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The Story of Matthakundali (Verse 2)

While residing at the Jetavana monastery in Savatthi,
the Buddha uttered Dhammapada Verse (2), with
reference to Matthakundali, a young Brahmin, whose
father, Adinnapubbaka, was very stingy and never gave
anything in charity. Even the gold ornaments for his
only son were made by himself to save payment for
workmanship. When his son fell ill, no physician was
consulted, until it was too late. When he realized
that his son was dying, he had the youth carried
outside on to the verandah, so that people coming to
his house would not see his possessions.

On that morning, the Buddha arising early from his
deep meditation of compassion saw, in his Net of
Knowledge, Matthakundali lying on the verandah. So
when entering Savatthi for alms-food with his
disciples, the Buddha stood near the door of the
brahmin Adinnapubbaka. The Buddha sent forth a ray of
light to attract the attention of the youth, who was
facing the interior of the house. The youth saw the
Buddha; and as he was very weak he could only profess
his faith mentally. But that was enough. When he
passed away with his heart in devotion to the Buddha
he was reborn in the Tavatimsa celestial world.

From his celestial abode the young Matthakundali,
seeing his father mourning over him at the cemetery,
appeared to the old man in the likeness of his old
self. He told his father about his rebirth in the
Tavatimsa world and also urged him to approach and
invite the Buddha to a meal. At the house of
Adinnapubbaka the question of whether one could or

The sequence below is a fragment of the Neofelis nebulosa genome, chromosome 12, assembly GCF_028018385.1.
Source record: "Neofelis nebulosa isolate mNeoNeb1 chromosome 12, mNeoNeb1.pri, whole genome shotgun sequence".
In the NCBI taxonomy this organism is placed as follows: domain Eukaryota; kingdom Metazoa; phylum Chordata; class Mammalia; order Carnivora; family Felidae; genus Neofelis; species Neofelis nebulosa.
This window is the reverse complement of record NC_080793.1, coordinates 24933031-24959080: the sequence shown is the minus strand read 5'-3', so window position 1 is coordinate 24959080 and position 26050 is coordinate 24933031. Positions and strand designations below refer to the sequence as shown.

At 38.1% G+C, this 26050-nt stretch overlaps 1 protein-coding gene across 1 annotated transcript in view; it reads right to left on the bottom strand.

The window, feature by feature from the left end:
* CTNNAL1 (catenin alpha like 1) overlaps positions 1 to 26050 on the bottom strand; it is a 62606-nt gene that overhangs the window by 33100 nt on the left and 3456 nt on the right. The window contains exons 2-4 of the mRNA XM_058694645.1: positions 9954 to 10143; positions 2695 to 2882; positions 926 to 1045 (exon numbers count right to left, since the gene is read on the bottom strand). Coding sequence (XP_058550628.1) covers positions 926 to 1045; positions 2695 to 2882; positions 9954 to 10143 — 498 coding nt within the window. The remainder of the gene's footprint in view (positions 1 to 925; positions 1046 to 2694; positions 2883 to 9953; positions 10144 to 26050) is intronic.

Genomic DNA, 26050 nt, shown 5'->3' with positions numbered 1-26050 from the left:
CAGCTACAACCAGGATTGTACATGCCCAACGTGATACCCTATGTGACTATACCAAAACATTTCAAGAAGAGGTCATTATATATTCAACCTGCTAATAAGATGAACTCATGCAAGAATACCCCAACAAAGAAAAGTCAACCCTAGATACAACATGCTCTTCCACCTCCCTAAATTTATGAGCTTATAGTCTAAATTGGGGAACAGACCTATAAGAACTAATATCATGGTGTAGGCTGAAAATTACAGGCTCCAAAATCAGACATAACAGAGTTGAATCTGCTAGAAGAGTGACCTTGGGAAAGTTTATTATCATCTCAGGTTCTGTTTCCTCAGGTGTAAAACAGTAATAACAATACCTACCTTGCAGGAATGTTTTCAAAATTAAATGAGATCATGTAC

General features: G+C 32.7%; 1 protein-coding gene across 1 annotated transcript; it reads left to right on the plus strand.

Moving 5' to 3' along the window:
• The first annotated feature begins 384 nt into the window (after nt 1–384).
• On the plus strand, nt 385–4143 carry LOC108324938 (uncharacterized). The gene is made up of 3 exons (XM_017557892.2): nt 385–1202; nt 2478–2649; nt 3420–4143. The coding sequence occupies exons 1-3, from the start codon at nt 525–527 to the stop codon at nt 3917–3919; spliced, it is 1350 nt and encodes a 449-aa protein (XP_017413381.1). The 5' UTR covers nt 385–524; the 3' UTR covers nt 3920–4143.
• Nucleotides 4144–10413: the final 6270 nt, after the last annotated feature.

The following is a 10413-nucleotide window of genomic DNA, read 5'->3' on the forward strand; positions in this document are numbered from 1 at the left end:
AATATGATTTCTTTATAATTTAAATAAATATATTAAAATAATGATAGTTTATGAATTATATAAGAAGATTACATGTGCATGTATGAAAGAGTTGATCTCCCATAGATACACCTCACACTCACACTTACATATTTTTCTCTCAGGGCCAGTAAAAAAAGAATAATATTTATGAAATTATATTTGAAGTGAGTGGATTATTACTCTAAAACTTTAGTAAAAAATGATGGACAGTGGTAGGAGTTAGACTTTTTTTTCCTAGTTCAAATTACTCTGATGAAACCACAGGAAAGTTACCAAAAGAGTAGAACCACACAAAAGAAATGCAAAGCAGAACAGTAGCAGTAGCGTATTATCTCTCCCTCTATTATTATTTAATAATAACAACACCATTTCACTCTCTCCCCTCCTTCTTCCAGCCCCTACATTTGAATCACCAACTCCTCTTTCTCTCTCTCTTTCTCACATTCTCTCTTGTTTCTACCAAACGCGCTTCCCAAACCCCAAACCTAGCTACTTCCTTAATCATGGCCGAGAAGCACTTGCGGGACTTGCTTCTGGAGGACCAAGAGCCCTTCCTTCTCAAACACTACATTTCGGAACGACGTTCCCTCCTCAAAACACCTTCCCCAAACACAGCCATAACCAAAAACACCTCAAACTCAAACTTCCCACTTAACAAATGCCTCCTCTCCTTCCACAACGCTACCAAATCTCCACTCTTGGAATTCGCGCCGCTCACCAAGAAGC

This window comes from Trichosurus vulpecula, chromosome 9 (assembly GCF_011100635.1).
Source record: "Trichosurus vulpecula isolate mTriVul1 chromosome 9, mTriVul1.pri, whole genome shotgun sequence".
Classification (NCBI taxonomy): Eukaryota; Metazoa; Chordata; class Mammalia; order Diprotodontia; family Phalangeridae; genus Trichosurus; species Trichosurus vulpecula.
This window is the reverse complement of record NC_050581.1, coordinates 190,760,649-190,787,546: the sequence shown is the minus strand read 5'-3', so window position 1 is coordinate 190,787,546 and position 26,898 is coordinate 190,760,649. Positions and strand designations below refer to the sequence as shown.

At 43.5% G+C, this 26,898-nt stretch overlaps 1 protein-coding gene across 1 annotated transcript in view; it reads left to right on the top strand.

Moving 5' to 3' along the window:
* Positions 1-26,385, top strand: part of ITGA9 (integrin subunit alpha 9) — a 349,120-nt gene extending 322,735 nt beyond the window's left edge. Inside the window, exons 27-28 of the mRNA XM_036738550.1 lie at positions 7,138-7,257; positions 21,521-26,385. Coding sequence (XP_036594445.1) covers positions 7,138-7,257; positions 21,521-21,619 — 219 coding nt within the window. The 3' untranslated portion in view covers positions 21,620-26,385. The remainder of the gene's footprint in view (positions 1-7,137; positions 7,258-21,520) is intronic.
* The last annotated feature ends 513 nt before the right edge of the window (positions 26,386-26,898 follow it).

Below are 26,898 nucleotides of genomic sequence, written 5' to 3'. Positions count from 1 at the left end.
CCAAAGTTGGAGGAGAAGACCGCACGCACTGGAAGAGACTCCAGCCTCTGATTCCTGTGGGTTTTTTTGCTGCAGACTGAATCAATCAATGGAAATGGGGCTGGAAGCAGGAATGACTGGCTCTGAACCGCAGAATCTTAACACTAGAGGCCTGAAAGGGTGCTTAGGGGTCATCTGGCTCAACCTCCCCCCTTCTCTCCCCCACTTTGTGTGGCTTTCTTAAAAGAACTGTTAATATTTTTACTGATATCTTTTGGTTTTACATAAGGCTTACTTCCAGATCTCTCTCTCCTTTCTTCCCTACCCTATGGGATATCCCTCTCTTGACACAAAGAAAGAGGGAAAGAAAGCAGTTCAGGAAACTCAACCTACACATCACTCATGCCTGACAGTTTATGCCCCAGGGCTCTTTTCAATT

could not be reborn in a celestial world simply by
mentally professing profound faith in the Buddha,
without giving in charity or observing the moral
precepts, was brought up. So the Buddha willed that
Matthakundali should appear in person; Matthakundali
soon appeared fully decked with celestial ornaments
and told them about his rebirth in the Tavatimsa
world. Then only, the audience became convinced that
the son of the brahmin Adinnapubbaka by simply
devoting his mind to the Buddha had attained much
glory.

Then the Buddha spoke in verse as follows:

Verse 2: All mental phenomena have mind as their
forerunner; they have mind as their chief; they are
mind-made. If one speaks or acts with a pure mind,
happiness (sukha) follows him like a shadow that never
leaves him.

At the end of the discourse Matthakundali and his
father Adinnapubbaka attained Sotapatti Magga and
Sotapatti Phala. Adinnapubbaka also donated almost all
his wealth to the cause of the Buddha's Teaching.

Translated by Daw Mya Tin, M.A.,
Burma Pitaka Association, Rangoon, Burma 1986.


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